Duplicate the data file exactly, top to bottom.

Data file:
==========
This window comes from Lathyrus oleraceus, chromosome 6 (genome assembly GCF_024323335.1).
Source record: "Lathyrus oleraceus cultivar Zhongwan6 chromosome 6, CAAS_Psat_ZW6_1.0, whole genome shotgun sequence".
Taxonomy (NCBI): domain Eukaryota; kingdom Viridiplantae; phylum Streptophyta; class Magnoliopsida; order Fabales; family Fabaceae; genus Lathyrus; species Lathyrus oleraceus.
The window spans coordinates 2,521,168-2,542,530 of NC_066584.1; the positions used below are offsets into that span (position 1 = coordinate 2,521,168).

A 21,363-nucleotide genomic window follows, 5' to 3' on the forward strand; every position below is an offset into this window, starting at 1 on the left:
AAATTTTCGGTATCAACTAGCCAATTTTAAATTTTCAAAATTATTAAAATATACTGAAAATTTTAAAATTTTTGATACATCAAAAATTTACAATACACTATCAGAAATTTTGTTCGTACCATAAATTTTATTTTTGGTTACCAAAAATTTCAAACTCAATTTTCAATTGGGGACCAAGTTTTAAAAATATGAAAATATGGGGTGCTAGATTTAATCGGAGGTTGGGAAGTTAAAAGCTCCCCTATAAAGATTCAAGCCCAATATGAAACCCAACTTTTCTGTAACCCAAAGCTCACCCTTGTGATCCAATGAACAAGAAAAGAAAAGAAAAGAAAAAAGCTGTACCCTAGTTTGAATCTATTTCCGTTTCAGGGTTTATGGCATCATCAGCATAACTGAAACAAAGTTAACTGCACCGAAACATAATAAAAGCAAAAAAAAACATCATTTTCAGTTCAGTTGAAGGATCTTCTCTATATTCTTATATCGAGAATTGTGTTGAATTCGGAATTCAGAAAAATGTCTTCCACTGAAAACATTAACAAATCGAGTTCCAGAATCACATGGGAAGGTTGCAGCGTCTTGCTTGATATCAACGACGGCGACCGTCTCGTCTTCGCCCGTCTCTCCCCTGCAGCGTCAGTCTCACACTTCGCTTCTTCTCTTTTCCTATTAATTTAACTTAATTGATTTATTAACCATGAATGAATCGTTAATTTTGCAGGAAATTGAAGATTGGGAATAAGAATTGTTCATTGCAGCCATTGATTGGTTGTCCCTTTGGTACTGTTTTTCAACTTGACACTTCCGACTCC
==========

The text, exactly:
This window comes from Lathyrus oleraceus, chromosome 6 (genome assembly GCF_024323335.1).
Source record: "Lathyrus oleraceus cultivar Zhongwan6 chromosome 6, CAAS_Psat_ZW6_1.0, whole genome shotgun sequence".
Taxonomy (NCBI): domain Eukaryota; kingdom Viridiplantae; phylum Streptophyta; class Magnoliopsida; order Fabales; family Fabaceae; genus Lathyrus; species Lathyrus oleraceus.
The window spans coordinates 2,521,168-2,542,530 of NC_066584.1; the positions used below are offsets into that span (position 1 = coordinate 2,521,168).

A 21,363-nucleotide genomic window follows, 5' to 3' on the forward strand; every position below is an offset into this window, starting at 1 on the left:
AAATTTTCGGTATCAACTAGCCAATTTTAAATTTTCAAAATTATTAAAATATACTGAAAATTTTAAAATTTTTGATACATCAAAAATTTACAATACACTATCAGAAATTTTGTTCGTACCATAAATTTTATTTTTGGTTACCAAAAATTTCAAACTCAATTTTCAATTGGGGACCAAGTTTTAAAAATATGAAAATATGGGGTGCTAGATTTAATCGGAGGTTGGGAAGTTAAAAGCTCCCCTATAAAGATTCAAGCCCAATATGAAACCCAACTTTTCTGTAACCCAAAGCTCACCCTTGTGATCCAATGAACAAGAAAAGAAAAGAAAAGAAAAAAGCTGTACCCTAGTTTGAATCTATTTCCGTTTCAGGGTTTATGGCATCATCAGCATAACTGAAACAAAGTTAACTGCACCGAAACATAATAAAAGCAAAAAAAAACATCATTTTCAGTTCAGTTGAAGGATCTTCTCTATATTCTTATATCGAGAATTGTGTTGAATTCGGAATTCAGAAAAATGTCTTCCACTGAAAACATTAACAAATCGAGTTCCAGAATCACATGGGAAGGTTGCAGCGTCTTGCTTGATATCAACGACGGCGACCGTCTCGTCTTCGCCCGTCTCTCCCCTGCAGCGTCAGTCTCACACTTCGCTTCTTCTCTTTTCCTATTAATTTAACTTAATTGATTTATTAACCATGAATGAATCGTTAATTTTGCAGGAAATTGAAGATTGGGAATAAGAATTGTTCATTGCAGCCATTGATTGGTTGTCCCTTTGGTACTGTTTTTCAACTTGACACTTCCGACTCC